Things rolled along and the main complaint was that The Academy had middling taste. The King’s Speech, The Artist, Argo. Then we had the 12 Years A Slave and Gravity year.
Trouble came with in the 87th and 88th Academy Awards. Selma only got Best Picture and Song (which it won). Then Straight Outta Compton and Will Smith’s Concussion were ignored and OscarSoWhite were born.
The tone for the 89th Academy Awards was different. Cancel Culture showed up for Oscar.
La La Land was the first film to be attacked relentlessly. The argument was not primarily that something else – Moonlight – was superior, but that La La Land was not worthy of consideration. La La Land won the fights on Oscar night, but Moonlight won the war (even though the filmmakers from both films were not participants in fighting the other film in any way).
The next season, it was Three Billboards Outside Ebbing, Missouri that was disqualified by Film Twitter and much of the media for not being about racism enough, made worse, in the argument, by the supporting character of Jason Dixon (played by Sam Rockwell) starting as a racist asshole and finding some degree of decency by the end of the film. The alternative choice of much of the anti-Three-Billboards crowds was Get Out, a terrific and terrifically popular thriller with a not-so-sub-text about race, written and directed by a black filmmaker, which was in the race thanks to a relentless and very expensive campaign by Universal. The result was a win for The Shape of Water.
Last season, Green Book was the movie most attacked. Did the failure to get the Get Out win after the Moonlight win inspire the Cancel group to raise the vitriol, both fearful of losing ground gained and anxious to believe that a more progressive change had become the norm? I can’t say. But Green Book was not argued just to be a bad movie, but it was everything wrong with Hollywood and older people and the history of white liberalism in America. There was a problem… a weird split between those who wanted Spike Lee to win for BlacKkKlansman and those who were happy to support Alfonso Cuarón for his second Directing win in four years and the fourth directing win in five years for one of the Three Amigos. Also complicating things was the foreign language and Netflix being behind Roma. So Green Book won and Cancel Culture took the hit.
This season, Ford v Ferrari was the first film to succeed with an audience and have the rug pulled out from under it. And it was very quick… A couple days from a happy, excited Telluride premiere for Patron Passholders. By Sunday, the gild was off the lily. The film was good… but not the kind of movie that should win Oscar. A bunch of competitive white guys.
Marriage Story was hot out of the box at Telluride, with Netflix’s other title, The Two Popes, getting unexpected raves. Parasite followed its success at Cannes with more in the mountains. Uncut Gems split the room between adoration and walkouts. Pain & Glory had everyone buzzing. And Waves, a black-cast movie with a young white director was the underdog getting a lot of love.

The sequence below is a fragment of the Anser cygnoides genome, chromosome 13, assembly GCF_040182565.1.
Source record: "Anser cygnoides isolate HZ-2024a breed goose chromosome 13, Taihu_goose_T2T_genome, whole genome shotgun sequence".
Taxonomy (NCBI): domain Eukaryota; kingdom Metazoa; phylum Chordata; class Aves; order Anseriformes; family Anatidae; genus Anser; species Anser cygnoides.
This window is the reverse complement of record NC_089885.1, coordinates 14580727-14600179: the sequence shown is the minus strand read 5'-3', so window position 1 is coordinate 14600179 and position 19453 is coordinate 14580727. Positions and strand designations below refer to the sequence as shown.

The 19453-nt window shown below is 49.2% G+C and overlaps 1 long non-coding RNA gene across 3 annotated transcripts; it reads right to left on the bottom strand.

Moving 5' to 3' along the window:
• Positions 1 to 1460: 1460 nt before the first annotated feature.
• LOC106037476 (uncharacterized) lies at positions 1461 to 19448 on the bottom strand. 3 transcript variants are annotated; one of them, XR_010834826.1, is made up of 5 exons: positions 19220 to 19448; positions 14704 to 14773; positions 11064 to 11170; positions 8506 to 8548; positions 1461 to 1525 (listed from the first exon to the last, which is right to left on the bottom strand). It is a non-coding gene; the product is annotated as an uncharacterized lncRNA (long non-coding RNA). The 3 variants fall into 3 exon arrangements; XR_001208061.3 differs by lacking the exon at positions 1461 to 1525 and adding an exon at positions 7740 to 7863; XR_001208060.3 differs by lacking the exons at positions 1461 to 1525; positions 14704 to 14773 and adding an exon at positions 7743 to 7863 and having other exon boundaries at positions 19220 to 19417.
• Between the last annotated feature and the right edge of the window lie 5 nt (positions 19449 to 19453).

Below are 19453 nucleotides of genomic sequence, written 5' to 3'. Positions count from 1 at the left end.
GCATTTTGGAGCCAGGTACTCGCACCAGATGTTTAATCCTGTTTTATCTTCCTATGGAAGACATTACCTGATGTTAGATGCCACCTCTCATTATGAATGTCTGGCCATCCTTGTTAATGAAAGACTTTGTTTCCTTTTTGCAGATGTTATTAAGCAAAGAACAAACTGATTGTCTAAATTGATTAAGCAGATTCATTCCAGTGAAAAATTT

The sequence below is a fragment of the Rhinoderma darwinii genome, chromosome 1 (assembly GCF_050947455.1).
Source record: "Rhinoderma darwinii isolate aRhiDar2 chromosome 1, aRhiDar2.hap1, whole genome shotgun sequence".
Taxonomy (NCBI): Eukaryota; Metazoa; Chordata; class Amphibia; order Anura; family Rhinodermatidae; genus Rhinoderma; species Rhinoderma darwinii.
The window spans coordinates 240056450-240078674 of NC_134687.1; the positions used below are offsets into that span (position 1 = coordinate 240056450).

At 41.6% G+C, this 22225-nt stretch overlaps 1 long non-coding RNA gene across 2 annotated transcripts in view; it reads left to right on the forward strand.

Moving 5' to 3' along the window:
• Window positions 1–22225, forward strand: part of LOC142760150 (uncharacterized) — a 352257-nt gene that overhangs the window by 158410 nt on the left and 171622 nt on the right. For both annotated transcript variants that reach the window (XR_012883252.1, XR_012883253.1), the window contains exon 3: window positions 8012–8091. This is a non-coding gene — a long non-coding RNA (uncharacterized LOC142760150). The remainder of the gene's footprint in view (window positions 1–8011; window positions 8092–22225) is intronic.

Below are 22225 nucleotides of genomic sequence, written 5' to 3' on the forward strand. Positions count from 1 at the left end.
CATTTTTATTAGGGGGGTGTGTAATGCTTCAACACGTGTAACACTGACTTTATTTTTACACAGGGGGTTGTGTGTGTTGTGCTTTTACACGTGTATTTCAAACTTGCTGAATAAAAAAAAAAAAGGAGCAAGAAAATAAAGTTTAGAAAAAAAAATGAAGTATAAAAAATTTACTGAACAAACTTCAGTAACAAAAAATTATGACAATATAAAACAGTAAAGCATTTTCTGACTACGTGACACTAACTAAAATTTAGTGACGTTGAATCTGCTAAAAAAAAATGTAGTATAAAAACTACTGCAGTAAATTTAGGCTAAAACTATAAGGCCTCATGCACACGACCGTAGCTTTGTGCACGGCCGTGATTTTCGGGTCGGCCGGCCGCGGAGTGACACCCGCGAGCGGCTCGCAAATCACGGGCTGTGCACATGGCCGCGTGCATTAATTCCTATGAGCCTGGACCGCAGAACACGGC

Jojo Rabbit and Joker came out of Toronto strong, where Joker was somewhat dismissed by the critical community as far as Oscar went. Joaquin. Not much else. But Jojo Rabbit started getting cancelled almost immediately. Audiences clearly loved it, so the knives came out as a certain number of critics came out brooding over the use of Berlin at the end of WWII – or “the Holocaust” as many insisted – as a source of comedy, leading to drama that was disqualified by the early laughs in the film. Winning the festival’s Audience Award made it undeniable as part of the Oscar season, which put even more of a focus of disdain on the film.
But like two seasons before, there really was no clear pick to fill the politically correct slot. Waves and Just Mercy just weren’t The One(s). Little Women and Bombshell were still to come and of unknown quality. The Irishman got the critics aboard, but there was too much talk about the length and the theatrical distribution and it just isn’t the crowning achievement of Scorsese’s breathtaking career. Marriage Story was embraced for its ambivalence, but that also seemed to disqualify it in a weird way.
Bombshell arrived and had a mixed reaction, but even some of those who seemed to like it a lot lingered on the issue of anything Fox News being anything less than scorched earth about the channel and everyone who worked there. I maintain that John Lithgow’s Roger Ailes was the supporting performance of the year… but few were okay with a Roger Ailes being humanized.
Little Women had a sparking debut screening… and then the moaning started about the story structure. (Oy.) And with that, the chance of having a female directing nominee started to slide.
But there was another key event. Neon was going all out to get Parasite a Best Picture nomination. Bong was the workhorse. The guy is lovable. The movie is excellent. And somewhere in early November, a Best Picture nomination for this film went from longshot to inevitability. And as the result of everything else happening around it, it became The Right Movie for those who want there to be a Right Movie.